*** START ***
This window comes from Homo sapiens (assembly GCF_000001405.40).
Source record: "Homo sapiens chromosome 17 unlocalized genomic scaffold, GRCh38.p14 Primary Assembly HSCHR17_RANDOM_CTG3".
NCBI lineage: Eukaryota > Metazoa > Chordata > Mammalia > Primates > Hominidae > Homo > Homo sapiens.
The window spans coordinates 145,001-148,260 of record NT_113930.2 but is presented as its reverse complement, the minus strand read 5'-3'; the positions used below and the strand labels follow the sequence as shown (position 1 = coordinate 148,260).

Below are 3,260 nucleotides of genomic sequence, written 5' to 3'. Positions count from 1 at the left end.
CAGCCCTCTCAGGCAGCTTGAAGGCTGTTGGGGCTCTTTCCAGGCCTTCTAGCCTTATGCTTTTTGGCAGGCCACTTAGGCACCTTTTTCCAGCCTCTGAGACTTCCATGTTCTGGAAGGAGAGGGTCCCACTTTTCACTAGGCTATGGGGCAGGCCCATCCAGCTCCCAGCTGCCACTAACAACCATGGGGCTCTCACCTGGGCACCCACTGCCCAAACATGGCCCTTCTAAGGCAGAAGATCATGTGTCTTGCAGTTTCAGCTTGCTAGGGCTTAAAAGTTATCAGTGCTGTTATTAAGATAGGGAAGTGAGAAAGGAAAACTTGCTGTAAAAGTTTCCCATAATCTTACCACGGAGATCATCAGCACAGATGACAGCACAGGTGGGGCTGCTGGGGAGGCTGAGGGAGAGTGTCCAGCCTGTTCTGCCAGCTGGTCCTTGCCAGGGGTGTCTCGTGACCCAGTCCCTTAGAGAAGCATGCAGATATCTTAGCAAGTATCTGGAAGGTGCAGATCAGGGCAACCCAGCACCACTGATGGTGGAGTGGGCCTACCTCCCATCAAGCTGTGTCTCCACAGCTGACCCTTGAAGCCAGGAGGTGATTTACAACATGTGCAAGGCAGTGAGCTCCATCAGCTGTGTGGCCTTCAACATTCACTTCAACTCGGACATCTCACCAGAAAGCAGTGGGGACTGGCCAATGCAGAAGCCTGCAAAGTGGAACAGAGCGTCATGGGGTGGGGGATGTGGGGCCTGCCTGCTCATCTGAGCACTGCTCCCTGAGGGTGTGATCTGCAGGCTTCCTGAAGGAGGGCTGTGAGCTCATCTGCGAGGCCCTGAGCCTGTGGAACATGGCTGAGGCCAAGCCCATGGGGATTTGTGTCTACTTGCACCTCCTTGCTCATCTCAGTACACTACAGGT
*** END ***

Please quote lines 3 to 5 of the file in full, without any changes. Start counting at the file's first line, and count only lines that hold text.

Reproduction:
NCBI lineage: Eukaryota > Metazoa > Chordata > Mammalia > Primates > Hominidae > Homo > Homo sapiens.
The window spans coordinates 145,001-148,260 of record NT_113930.2 but is presented as its reverse complement, the minus strand read 5'-3'; the positions used below and the strand labels follow the sequence as shown (position 1 = coordinate 148,260).

Below are 3,260 nucleotides of genomic sequence, written 5' to 3'. Positions count from 1 at the left end.